The walls with much fewer cracks (in plaster) I would run a router bit right up it to open up the crack to make a gap and create a bevel. Then I squish into and fill the gap with a setting coupound. Then tape and coat accordingly.

Cracks that appear in the inside vertical and horizontal corners are easily fixed by simply running a bead of painters caulk right up it and wipe it out.

After the taping was done I would spraytexture the entire wall surface with a slightly heavier orange peel texture.

This worked on the many rental units I have restored for a major "slumlord"...LOL...but I must say the walls and ceilings looked nice and new!

What can change the restoration process on walls with few cracks is if there is a very coarse texture you have to work over....then you may consider putting a layer of 1/4" sheetrock over the walls in the room anyways.

Ceilings almost always are better to just put a new layer of 1/2" sheetrock right over the plaster and refinish. I would find the joists on each side of the room and snap a chaulkline across down each one. Then when installing use screws long enough to reach the joists and apply glue also.

1/2" is fine in this situation because you already have the fire rating and the glue keeps it secure.

Note: walls with many cracks it may be an option to mesh them all and skim coat it....depends on how course and what type of texture you are skimming over. Some of the older textures are so course it would take a lot of material....the type of texture would be a big deciding factor if skim coating is worth it...

Thanks for taking the time to reply. Putting up sheetrock is not an option. I am restoring back to original as much as possible because this is an historical home.
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Old 03-20-2011, 03:32 PM   #4
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Repairing Holes and Cracks in Plaster


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Thanks for taking the time to reply. Putting up sheetrock is not an option. I am restoring back to original as much as possible because this is an historical home.
Another option I have seen done by some painters is to simply take a stout pointed tool of some type (phillips screwdriver may work) and scrape it right down the cracks to slighty create a groove to work with, then just run a bead of painters caulk down the crack and wipe it smooth with a stiff, damp sponge.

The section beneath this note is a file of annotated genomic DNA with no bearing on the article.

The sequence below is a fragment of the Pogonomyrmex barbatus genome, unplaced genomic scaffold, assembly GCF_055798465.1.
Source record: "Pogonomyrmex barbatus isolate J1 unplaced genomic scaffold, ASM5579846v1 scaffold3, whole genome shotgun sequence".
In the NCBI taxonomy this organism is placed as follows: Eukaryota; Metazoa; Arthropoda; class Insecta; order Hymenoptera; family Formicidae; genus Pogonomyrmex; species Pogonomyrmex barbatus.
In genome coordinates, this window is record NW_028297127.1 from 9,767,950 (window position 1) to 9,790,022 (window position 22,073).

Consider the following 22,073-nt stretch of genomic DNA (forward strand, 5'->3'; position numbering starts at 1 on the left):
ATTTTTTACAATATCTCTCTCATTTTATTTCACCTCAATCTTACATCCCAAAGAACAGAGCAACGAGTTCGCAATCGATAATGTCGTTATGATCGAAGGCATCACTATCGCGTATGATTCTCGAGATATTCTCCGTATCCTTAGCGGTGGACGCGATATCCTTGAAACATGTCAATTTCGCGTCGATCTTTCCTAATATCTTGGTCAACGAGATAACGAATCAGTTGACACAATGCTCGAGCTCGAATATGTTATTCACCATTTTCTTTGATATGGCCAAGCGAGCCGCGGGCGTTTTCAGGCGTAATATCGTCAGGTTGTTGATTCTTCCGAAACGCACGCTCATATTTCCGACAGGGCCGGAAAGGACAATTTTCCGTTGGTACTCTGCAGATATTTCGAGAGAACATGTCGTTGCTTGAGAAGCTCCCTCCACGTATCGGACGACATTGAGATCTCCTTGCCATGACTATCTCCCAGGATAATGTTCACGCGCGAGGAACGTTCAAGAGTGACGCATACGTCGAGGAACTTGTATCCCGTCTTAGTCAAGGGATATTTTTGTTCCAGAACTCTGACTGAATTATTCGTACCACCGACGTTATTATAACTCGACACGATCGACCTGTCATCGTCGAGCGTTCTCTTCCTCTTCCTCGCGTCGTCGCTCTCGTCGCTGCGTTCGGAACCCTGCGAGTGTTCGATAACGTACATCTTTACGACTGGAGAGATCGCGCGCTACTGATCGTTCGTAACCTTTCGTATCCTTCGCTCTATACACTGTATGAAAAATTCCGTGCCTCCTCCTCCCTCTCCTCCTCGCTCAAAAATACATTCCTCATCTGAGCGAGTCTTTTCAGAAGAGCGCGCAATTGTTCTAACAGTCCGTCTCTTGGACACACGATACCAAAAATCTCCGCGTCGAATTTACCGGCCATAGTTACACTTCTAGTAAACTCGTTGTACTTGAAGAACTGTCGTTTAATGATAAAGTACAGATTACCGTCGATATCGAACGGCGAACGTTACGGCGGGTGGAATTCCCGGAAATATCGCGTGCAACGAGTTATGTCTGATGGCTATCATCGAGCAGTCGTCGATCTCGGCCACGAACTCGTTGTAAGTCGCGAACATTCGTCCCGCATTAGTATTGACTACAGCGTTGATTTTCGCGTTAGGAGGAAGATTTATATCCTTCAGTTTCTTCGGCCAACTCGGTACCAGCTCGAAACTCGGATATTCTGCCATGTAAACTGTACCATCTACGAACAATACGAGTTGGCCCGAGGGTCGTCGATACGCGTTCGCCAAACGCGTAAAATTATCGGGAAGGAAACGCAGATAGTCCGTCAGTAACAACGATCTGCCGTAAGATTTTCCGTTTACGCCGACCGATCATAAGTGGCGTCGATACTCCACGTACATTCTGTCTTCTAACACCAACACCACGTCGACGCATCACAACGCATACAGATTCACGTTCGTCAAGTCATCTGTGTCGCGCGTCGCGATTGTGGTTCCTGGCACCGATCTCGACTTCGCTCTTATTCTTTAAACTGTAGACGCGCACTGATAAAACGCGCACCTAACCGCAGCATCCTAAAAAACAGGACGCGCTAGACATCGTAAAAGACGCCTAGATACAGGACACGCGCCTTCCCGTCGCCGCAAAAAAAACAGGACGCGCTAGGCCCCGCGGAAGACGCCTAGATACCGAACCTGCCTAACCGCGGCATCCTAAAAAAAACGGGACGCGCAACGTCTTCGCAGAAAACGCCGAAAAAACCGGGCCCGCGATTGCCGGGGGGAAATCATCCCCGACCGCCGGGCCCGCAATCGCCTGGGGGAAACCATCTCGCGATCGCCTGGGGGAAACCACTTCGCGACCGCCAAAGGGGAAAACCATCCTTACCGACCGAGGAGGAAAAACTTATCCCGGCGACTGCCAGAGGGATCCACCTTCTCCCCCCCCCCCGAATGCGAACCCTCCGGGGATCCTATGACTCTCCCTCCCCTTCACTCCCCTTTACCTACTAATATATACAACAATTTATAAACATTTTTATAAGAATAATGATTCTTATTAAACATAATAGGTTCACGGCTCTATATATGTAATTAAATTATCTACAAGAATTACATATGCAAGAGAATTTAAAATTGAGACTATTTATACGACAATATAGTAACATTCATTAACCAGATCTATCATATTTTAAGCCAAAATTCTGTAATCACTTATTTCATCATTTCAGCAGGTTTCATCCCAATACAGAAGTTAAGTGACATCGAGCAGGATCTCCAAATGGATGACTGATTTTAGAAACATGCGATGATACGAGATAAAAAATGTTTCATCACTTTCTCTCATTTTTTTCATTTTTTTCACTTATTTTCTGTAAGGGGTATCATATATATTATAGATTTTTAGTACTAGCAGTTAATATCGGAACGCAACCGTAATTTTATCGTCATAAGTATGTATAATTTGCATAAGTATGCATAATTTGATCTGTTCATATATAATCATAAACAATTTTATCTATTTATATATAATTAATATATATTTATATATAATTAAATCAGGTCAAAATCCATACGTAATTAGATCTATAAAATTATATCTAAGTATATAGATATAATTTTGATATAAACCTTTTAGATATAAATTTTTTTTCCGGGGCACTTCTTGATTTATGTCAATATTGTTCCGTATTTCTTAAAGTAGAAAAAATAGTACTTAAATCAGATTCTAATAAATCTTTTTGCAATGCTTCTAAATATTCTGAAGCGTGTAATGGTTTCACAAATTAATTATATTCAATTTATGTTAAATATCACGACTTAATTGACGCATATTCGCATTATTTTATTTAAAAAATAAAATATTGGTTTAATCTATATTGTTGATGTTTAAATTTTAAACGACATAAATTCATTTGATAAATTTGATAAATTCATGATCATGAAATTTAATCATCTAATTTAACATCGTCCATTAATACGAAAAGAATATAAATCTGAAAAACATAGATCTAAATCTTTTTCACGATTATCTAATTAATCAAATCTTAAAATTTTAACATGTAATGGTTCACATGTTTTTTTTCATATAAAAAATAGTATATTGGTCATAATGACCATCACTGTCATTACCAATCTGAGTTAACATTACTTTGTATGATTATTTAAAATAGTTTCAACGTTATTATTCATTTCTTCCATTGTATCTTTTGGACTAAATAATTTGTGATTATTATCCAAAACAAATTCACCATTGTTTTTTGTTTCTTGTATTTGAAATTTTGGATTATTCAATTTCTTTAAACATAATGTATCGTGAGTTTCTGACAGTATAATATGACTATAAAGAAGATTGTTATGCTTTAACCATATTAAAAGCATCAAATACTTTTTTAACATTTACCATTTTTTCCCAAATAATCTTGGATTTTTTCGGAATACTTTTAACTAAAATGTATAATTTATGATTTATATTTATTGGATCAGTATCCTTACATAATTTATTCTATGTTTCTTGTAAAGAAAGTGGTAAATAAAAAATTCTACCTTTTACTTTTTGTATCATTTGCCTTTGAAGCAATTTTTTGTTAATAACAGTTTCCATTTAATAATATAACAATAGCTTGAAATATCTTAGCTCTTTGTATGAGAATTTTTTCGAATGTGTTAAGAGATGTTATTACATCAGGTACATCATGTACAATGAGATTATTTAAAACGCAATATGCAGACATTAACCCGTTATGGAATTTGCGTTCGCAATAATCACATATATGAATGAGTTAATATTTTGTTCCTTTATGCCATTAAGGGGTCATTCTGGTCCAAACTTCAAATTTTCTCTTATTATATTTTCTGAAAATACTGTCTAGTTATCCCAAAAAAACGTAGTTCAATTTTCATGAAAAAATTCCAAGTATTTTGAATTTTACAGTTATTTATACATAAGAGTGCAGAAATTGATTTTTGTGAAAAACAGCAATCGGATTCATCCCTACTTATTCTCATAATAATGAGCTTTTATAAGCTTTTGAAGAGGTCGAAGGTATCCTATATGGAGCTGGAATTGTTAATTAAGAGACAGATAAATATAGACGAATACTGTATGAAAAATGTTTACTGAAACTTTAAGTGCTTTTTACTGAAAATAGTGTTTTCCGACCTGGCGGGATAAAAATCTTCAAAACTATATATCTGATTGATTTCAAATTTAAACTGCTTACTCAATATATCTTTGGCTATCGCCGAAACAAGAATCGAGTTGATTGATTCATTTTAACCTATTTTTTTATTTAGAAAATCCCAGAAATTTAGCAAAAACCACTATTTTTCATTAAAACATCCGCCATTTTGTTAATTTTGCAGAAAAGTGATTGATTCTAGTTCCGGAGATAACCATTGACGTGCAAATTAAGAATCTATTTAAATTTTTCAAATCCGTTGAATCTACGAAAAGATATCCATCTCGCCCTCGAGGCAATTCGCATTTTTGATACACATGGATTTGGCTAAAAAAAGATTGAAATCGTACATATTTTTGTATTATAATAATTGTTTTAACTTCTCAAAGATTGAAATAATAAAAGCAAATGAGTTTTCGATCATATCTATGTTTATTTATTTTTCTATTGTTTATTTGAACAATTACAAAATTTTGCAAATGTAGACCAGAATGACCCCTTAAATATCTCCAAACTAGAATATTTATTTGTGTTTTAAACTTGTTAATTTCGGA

Perhaps this would be the route for you to go in this situation...many contractors won't go this route because there is still a visible line where the crack was.

Again, texture makes a major difference on how to fix it perfectly. If your walls are smooth with no texture then it would be much easier...good luck

Last edited by MnDrywallRanger; 03-20-2011 at 03:36 PM.
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Old 03-24-2011, 11:06 AM   #5
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Repairing Holes and Cracks in Plaster


Good luck! Plaster has a life of 50 to 60 years. If you have 100 years with yours you have an exceptional house. No matter what you do, the plaster will continue to deteriorate. You may make it look nice for a while but it will continue to crack and eventually fall off the wall and ceilings. The only options you have are to go over the top of it with drywall or tear it out and redo it with new plaster or drywall. Sorry.
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Old 03-24-2011, 11:43 AM   #6
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Repairing Holes and Cracks in Plaster


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Good luck! Plaster has a life of 50 to 60 years. If you have 100 years with yours you have an exceptional house. No matter what you do, the plaster will continue to deteriorate. You may make it look nice for a while but it will continue to crack and eventually fall off the wall and ceilings. The only options you have are to go over the top of it with drywall or tear it out and redo it with new plaster or drywall. Sorry.
Drywall is not an option in this historic home. And yes it is exceptional. Stayed in the same family for generations. Every attempt will be made to restore it to the original as much as possible.

Thanks for all the replies. Really appreciate it.
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Old 03-24-2011, 12:35 PM   #7
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Repairing Holes and Cracks in Plaster


Enlarge the crack with an older v-type can opener, then fix. http://www.plaster-wall-ceiling-solu...wall-tape.html
Work your way around that site.The drill holes help stop the crack somewhat. Usually they are structural cracks rather than seasonal. Use a bonding agent on larger repairs.

Gary